SADC dithers again in mission to send peacekeeping force into tense Lesotho
The deployment of a regional peacekeeping force to Lesotho has been further delayed, even as the need for it seems to be growing after the arrest and detention on a murder charge of former military commander Tlali Kamoli. Kamoli, who is widely suspected to be behind much of the instability in the country, appeared in the Maseru magistrates’ court this week where he was charged with the murder of Police Sub-Inspector Mokheseng Ramahloko. By PETER FABRICIUS.
Mokheseng Ramahloko was shot dead on the night of 30 August 2014 when Tlali Kamoli, who was then Lesotho’s military commander, allegedly launched a coup attempt against Prime Minister Tom Thabane’s government.
Kamoli was also charged on eight counts of attempted murder related to the simultaneous bombings on January 27, 2014 of the homes of Thabane’s wife Maesiah Thabane and of then police commissioner Khothatso Tšooana.
Lesotho sources said they were surprised that Kamoli was not also charged with any crimes related to the killing of former military commander Maaparankoe Mahao in June 2015. Kamoli is widely believed to have sent the soldiers who shot and killed Mahao. They claimed, however, that they killed him while he was resisting arrest, though Mahao’s family insisted he had been assassinated.
Kamoli, who had handed himself over to police last week, was held in custody over the weekend and returned to custody after being charged on Monday.
Last week, on October 12, Lesotho foreign minister Lesego Makgothi told Daily Maverick he was “shocked” that Kamoli had been detained before a planned peacekeeping force to be assembled by the Southern African Development Community (SADC) had been deployed in Lesotho.
He said the purpose of the force was to provide protection to Thabane’s government as it moved to arrest military officers who are suspected of complicity in several political crimes over the last few years. Makgothi was speaking en route to Gaborone, Botswana, where he was to demand an explanation from SADC Executive Secretary Stergomena Tax on why the deployment of the SADC force was taking so long.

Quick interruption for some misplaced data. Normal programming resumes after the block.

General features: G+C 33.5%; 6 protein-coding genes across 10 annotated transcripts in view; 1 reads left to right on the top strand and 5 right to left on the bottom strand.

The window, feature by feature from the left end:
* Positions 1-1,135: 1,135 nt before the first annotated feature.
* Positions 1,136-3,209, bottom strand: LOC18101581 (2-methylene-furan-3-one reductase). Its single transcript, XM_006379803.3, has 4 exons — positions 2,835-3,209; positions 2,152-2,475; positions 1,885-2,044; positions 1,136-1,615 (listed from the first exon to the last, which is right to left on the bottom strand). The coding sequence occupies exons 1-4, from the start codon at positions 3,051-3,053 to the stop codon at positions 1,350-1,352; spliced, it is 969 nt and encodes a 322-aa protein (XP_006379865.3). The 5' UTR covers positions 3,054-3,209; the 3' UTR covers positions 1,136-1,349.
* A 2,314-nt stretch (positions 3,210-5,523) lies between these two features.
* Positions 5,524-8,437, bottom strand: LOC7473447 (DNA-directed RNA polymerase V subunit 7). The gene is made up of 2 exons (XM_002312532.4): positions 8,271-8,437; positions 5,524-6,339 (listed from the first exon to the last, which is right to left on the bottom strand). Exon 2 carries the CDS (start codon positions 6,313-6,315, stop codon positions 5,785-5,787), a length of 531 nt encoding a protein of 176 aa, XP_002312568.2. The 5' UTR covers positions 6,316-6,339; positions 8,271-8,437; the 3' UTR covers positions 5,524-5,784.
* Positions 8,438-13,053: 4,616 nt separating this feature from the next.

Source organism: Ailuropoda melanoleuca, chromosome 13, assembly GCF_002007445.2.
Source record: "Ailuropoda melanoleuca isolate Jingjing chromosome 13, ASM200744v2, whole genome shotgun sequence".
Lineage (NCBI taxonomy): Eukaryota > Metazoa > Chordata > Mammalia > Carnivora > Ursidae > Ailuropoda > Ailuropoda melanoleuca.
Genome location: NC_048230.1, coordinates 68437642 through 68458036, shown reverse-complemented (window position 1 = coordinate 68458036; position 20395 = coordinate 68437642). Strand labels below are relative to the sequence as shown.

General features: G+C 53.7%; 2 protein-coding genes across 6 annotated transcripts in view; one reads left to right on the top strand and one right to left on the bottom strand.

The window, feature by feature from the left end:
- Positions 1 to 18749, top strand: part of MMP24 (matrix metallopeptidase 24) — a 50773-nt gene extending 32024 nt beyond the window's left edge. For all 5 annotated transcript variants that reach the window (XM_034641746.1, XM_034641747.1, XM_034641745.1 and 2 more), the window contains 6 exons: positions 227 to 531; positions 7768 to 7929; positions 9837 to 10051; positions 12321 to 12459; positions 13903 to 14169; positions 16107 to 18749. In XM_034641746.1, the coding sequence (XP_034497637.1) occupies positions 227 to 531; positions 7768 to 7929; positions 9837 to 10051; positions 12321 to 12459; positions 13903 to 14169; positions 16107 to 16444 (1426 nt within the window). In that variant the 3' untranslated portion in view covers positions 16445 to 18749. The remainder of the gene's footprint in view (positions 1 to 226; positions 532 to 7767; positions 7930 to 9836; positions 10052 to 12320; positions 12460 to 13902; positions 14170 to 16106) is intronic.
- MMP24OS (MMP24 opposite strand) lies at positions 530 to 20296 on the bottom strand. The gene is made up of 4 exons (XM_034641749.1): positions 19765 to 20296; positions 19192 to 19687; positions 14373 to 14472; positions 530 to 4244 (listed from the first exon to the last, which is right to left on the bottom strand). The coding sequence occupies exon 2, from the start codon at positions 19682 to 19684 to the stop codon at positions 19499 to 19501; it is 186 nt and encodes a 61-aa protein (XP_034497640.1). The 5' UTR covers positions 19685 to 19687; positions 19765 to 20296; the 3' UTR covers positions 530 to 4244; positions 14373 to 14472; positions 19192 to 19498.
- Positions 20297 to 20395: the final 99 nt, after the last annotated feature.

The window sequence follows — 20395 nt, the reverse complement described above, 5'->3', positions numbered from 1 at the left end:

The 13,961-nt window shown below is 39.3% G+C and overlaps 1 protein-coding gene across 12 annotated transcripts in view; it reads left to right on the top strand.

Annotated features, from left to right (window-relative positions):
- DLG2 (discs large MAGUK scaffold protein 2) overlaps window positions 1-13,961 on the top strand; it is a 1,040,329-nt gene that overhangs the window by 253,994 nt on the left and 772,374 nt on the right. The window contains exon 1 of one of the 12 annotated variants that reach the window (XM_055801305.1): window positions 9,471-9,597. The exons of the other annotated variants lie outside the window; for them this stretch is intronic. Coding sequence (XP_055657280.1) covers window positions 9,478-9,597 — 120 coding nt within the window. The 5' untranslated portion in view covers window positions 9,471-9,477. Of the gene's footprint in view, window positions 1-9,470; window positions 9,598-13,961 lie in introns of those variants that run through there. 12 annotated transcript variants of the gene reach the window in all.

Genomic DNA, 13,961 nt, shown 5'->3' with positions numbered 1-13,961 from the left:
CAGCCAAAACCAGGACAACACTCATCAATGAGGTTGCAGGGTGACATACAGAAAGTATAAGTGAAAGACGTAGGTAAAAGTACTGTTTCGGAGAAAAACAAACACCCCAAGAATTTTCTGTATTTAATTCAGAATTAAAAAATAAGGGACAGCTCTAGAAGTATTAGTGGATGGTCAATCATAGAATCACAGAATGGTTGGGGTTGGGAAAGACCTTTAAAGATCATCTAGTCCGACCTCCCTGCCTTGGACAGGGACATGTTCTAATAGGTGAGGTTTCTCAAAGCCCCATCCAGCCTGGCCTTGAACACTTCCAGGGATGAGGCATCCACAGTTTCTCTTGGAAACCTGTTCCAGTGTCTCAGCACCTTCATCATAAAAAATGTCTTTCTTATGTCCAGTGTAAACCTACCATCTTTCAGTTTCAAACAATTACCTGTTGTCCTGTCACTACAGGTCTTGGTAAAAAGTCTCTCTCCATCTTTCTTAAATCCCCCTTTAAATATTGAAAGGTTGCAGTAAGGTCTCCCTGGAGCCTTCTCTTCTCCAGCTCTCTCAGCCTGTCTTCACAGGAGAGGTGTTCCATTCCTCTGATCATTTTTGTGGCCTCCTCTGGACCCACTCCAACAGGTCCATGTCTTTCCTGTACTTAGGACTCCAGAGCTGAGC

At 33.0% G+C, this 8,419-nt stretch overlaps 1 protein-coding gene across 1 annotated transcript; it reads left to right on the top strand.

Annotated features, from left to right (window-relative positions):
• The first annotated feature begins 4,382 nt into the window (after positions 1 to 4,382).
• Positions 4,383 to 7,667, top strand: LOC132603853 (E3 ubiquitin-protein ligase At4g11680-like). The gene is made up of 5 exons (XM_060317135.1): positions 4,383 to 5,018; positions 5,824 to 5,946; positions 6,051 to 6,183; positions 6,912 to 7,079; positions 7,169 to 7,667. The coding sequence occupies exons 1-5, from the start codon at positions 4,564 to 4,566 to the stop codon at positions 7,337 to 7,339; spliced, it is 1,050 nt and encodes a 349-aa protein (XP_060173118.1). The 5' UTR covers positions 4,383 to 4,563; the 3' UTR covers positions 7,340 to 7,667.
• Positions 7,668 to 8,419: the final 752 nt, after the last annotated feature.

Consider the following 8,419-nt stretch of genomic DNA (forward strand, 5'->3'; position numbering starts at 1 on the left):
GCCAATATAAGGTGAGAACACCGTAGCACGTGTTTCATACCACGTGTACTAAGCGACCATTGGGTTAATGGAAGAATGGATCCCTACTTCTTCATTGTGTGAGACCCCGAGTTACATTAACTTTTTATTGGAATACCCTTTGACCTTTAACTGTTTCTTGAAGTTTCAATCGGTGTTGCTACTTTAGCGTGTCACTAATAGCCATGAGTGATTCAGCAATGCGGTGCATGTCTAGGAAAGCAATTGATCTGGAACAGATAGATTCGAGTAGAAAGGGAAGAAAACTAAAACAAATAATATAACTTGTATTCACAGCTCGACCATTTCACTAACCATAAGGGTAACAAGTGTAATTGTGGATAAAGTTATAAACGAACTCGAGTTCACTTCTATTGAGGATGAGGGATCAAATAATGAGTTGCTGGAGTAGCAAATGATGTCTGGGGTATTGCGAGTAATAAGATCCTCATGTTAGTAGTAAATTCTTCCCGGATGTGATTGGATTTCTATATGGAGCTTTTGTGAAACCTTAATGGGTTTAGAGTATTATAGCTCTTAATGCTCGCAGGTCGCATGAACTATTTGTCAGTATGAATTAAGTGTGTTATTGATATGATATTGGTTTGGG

He wanted to know why SADC military chiefs meeting in Luanda the previous week had decided to send a third technical assessment mission to Lesotho on 18 October to resolve some logistical issues around the deployment of the force, including where exactly it should be deployed.
Makgothi accused the military chiefs of overruling the SADC heads of state who had decided on the deployment of the force by 1 November, at a summit in Pretoria on 15 September. He expressed concern that rebellious soldiers might resist the arrest of officers like Kamoli, if the SADC force was not present in Lesotho.
After meeting Tax, Makgothi said “we are on the right direction towards resolving” the issue. However this resolution seems to have delayed rather than accelerated the deployment of the force.
An SADC secretariat source said on Thursday that the visit of the technical assessment mission to Lesotho had been postponed from the 18th, as the Lesotho government wanted more time to prepare to receive it.
He agreed that this did not seem to make sense, especially in the light of the arrest of Kamoli, if the Lesotho government really did fear a backlash from sympathetic military officers to the move against Kamoli.
“They seem to have managed without the SADC force,” this official said, noting that there seemed to have been no negative reaction from the army so far to Kamoli’s arrest. “Maybe they don’t need the force after all.”
The SADC “contingent force”, as it is to be called, is expected to comprise about 1,000 to 1,200 personnel, mainly troops, but also some police, intelligence and civilian officials. However, the exact strength of the force would only be decided after the technical assessment mission had reported back from Lesotho, the SADC official said.
Some media reported this week that Namibia had deployed 250 troops to Lesotho as part of this force. But the SADC official denied this, saying that those troops had merely been placed on standby for possible deployment.
He said so far only a small advance party of the SADC force had been sent into Lesotho.
The official said the aim was still to deploy the force by 1 November, but was unable to say if that would still happen. DM
Photo: Deputy President Cyril Ramaphosa arrives at King Moshoshoe Airport in Maseru. 18 October 2017 (GCIS)